Grief Patterns

Japanese director Ryusuke Hamaguchi has enjoyed a remarkable year. His film Wheels of Fortune and Fantasy – due out in the UK in 2022 – won the Grand Jury Prize at the Berlin Film Festival. And this was swiftly followed by the Drive My Car, an adaptation of the short story by Haruki Murakami which took Best Screenplay in Cannes. Starring Hidetoshi Nishijima as an actor/director staging a new version of Uncle Vanya in Hiroshima, it’s a moving exploration of grief, stasis, and love as he develops a relationship with his driver, Misaki (Tôko Miura).

ASFF: What was it you liked about the Murakami short story that made you want to adapt it?
I very much liked the characters that are in the story. There’s Kafuku and Misaki, the two protagonists, and [I liked] the fact that they are talking in a moving space, which is a car, and neither of these characters are characters who reveal much about themselves. It’s not that they talk a lot about themselves. In fact, in the original, there’s even a description about how for a month they don’t really talk to each other. But then for one reason or another, they start to talk a little bit more about themselves and they get to know each other and they establish this relationship and Kafuku also as a character is an actor, which is related to ideas that I have often dealt with in my own work. I had read this story about eight years ago for the first time and I remember thinking that this is something that I could be interested in adopting or thinking through.

ASFF: What is it about his car that he’s so attached to? Is it a shell to protect him?
Yes, I think that’s there. And I think that element was there in the original story as well. But in the filmic adaptation, I think that element really increased in a way because the car is also a space…at the beginning of the film, when he couldn’t go back to his house, he ended up staying in the car, and that’s a space of protection in a way. But then also it becomes the one space where he can continue to hear his wife’s voice [via tape recordings]. And Kafuku as a character is very much burdened by this memory, burdened by something, burdened by his ideas of his wife. And he’s unable to move forward. In a way the car becomes a symbol of that.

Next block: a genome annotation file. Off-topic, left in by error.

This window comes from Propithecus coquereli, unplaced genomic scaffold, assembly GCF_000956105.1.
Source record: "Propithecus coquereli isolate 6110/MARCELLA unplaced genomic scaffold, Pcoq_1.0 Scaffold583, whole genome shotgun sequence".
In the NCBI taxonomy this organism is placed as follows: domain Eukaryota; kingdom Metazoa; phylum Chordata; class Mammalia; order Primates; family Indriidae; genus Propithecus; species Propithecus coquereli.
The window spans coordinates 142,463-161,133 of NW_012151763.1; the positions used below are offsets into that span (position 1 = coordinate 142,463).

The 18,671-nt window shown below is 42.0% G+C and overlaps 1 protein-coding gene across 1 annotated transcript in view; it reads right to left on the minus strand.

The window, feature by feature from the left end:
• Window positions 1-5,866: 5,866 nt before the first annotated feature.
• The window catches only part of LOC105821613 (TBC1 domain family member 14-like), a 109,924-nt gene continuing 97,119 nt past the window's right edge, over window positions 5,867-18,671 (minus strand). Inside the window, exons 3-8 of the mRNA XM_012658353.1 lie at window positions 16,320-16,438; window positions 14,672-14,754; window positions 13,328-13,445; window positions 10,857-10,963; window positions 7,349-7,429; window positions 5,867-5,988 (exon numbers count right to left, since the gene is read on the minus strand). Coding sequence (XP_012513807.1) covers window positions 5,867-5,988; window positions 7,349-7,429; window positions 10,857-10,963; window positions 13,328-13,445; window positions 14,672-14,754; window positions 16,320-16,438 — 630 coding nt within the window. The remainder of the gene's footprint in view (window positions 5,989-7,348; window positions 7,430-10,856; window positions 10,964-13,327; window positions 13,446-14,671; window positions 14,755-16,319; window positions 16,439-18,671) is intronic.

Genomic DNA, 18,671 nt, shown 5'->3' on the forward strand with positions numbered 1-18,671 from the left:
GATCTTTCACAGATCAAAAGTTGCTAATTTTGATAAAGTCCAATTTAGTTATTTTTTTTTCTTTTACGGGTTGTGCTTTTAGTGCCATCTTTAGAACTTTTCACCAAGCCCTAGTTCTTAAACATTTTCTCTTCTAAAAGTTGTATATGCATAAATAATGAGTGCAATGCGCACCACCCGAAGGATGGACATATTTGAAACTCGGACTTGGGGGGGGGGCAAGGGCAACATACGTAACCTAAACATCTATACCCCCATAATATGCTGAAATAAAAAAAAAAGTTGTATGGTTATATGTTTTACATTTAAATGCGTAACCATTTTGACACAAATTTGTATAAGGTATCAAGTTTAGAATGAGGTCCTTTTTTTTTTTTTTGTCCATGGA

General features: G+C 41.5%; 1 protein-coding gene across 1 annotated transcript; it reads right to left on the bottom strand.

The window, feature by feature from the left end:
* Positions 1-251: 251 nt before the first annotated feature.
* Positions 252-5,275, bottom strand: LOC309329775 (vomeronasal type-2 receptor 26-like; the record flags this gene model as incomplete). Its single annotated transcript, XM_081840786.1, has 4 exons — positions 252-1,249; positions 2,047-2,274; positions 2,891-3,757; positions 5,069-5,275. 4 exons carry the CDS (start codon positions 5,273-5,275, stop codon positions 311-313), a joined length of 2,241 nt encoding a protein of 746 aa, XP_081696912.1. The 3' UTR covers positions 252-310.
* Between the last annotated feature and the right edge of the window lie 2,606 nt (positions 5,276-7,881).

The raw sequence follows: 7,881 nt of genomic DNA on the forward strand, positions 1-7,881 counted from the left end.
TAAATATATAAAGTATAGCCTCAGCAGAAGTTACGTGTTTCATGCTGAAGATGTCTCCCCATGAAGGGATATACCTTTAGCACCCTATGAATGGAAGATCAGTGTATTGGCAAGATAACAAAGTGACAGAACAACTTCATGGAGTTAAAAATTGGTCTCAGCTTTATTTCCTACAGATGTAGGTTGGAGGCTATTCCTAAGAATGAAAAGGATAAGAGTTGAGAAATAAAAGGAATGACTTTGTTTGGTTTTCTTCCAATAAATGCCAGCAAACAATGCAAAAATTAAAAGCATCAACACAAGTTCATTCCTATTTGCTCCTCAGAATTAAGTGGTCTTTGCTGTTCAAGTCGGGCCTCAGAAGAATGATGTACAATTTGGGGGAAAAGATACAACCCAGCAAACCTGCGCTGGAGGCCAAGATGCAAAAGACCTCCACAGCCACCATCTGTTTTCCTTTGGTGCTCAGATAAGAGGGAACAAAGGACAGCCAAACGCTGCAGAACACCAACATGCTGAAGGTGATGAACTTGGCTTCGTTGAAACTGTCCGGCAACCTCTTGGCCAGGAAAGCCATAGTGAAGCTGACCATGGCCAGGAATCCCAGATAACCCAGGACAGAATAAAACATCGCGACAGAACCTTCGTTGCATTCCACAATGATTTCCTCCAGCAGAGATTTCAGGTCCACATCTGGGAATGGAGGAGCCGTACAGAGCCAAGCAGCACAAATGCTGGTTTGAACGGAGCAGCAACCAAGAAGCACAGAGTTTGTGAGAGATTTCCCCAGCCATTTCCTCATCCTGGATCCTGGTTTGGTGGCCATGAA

ASFF: He owns a red Saab 900, which feels very specific. How did you come to that choice?
So, in the original story, it’s actually a yellow convertible car. But I felt that yellow as a shade is too bright to really find a place in the Japanese landscape. Also because there’s a lot of green in the images, I thought that yellow would be hidden and wouldn’t stand out enough.

ASFF: You’ve also released Wheels of Fortune and Fantasy in 2021. Did the two films overlap in production?
RH: These two films did overlap. And that really was because of the pandemic. In 2019, I started working on [anthology drama] Wheel of Fortune and Fantasy, and I shot the second story first, then the first story, but because Wheel of Fortune and Fantasy was an independently produced film, we thought that we can just shoot the other story whenever we can. And we had laid it to rest for a second. And that was when I moved on to start working on Drive My Car. But after 10 days of shooting Drive My Car – we had shot up to the part before the credits – because of the pandemic, we had to stop production. And so we had to go on an eight-month break because of that. And I felt that eight months is too long of a break. So then I decided to go back into Wheel of Fortune and Fantasy and we shot the third story of that during that eight month break. And so basically finished Wheel of Fortune and Fantasy in that time. Then I went back to working on Drive My Car and finished that and so it wasn’t originally planned that they would both end production around the same time but because of circumstances that’s how it ended up being.

ASFF: How did you feel about winning two major prizes in consecutive festivals? That’s almost unheard of!
All I can really say that I’m very grateful for this. Wheel of Fortune and Fantasy, in my mind, it’s a very small film. It felt like a film that we just made in our neighbourhood. And so we were just surprised to even be invited in competition for a festival, and it was even more of a surprise when we received a prize. Obviously, I’m very happy about receiving these prizes, but at the same time, there’s a part of me that thinks, they didn’t have to be so concentrated around the same time!

Drive My Car opens in cinemas from 19 November. For more details click here.

Words: James Mottram